You can help Park County Schools by voting “yes” on Proposition CC in November. Prop CC will allow the state to keep more of the revenue it already collects without raising taxes.
The additional revenue will be used for public schools, higher education, and roads and bridges in Park County and across the state.
Prop CC has important implications for Park County, where the difference between salaries and the cost of living in Park County makes it difficult to attract qualified teachers. The problem is compounded by student loan debt, which makes housing even more out of reach.
“There are no good guys or bad guys,” said Peter Lubin, the integrated education teacher in Park County. “There’s just not enough money from the state.”
Other school districts across Colorado are facing the same problem. It is difficult to support a family on a teacher’s salary in Colorado. In Park County RE-2, this budget shortfall has been made worse by some budget decisions made by the local school board. Teacher salaries do not appear to be a priority in this district.
“We have two classes of teachers”, Lubin said. “There are older teachers who came here when salaries were more in line with the cost of living. These teachers bought homes, put down roots, and really contributed to this community. Then there are younger teachers who cannot afford to live in the district or can live with their parents.”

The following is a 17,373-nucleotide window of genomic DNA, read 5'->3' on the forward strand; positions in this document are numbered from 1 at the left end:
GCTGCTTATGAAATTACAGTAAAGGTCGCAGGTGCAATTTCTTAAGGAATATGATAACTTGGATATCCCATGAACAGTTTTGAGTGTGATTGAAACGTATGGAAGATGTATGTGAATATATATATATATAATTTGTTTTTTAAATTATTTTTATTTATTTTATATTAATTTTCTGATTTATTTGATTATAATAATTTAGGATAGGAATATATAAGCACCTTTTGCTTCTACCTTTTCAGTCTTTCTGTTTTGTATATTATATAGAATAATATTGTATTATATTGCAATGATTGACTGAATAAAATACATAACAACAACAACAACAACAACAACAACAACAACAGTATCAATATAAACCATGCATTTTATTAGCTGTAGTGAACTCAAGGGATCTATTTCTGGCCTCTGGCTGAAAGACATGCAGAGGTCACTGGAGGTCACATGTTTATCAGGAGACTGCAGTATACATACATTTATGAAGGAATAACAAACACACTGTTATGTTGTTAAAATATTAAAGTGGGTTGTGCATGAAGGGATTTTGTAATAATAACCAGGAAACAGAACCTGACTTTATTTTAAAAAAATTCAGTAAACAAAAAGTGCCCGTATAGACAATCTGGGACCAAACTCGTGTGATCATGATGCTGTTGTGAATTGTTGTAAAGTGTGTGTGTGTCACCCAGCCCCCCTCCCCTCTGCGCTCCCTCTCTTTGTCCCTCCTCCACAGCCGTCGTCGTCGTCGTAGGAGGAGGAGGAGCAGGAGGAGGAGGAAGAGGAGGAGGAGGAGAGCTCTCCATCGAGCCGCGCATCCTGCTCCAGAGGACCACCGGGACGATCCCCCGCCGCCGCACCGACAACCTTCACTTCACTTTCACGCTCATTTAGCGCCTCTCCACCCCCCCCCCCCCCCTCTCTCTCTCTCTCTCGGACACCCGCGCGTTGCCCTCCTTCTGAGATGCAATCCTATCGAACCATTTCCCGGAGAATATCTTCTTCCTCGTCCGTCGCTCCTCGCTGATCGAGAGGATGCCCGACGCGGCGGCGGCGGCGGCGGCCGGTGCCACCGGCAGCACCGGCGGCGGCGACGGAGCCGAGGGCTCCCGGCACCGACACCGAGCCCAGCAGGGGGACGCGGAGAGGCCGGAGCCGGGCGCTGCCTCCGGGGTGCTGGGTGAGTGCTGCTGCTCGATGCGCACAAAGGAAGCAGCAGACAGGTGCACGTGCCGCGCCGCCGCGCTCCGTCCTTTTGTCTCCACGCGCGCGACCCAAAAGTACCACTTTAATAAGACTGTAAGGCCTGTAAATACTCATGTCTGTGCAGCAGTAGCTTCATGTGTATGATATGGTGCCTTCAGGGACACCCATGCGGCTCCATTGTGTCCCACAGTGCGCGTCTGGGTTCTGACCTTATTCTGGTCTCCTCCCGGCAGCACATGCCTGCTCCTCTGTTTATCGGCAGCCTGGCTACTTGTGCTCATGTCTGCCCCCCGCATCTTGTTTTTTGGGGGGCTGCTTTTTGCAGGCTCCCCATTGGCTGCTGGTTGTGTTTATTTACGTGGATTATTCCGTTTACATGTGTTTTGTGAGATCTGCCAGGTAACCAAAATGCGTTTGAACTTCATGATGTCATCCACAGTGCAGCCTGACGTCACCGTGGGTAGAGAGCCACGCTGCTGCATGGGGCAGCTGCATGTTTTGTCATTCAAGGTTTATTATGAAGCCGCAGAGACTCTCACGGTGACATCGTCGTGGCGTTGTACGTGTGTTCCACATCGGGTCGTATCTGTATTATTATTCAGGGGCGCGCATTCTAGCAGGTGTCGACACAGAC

A growing number of these new teachers do not have any training in education and must obtain an emergency certification. While they may be knowledgeable in their subject, their lack of teaching training and experience often hurts student performance.
Older teachers have watched their standard of living decline because of persistent underpayment. Lower salaries create less money for retirement, forcing retired teachers to leave the communities where they lived and served for decades.
These untenable conditions forced teachers in Park County to seek the required state clearance to go on strike. The Colorado Department of Labor and Employment agreed and granted the teachers’ request in late September.
This action is not about teachers being greedy or selfish. This is about teachers wanting to live in the school district where they teach. It’s about teachers wanting to be a part of their community instead of commuting from outside. It’s about professionals wanting to provide for their families.
It’s also about the future of Fairplay. Homeowners who have no children still have a vested interest in maintaining quality public schools in order to maintain property values. The quality of the local public school and the workforce it produces are important considerations for potential employers. Economic development is limited in communities that do not have good public schools. Small communities die when they lose their local schools.
Prop CC will make it easier for school districts like Park County RE-2 to recruit and keep qualified teachers. It will save the schools and might even save the community.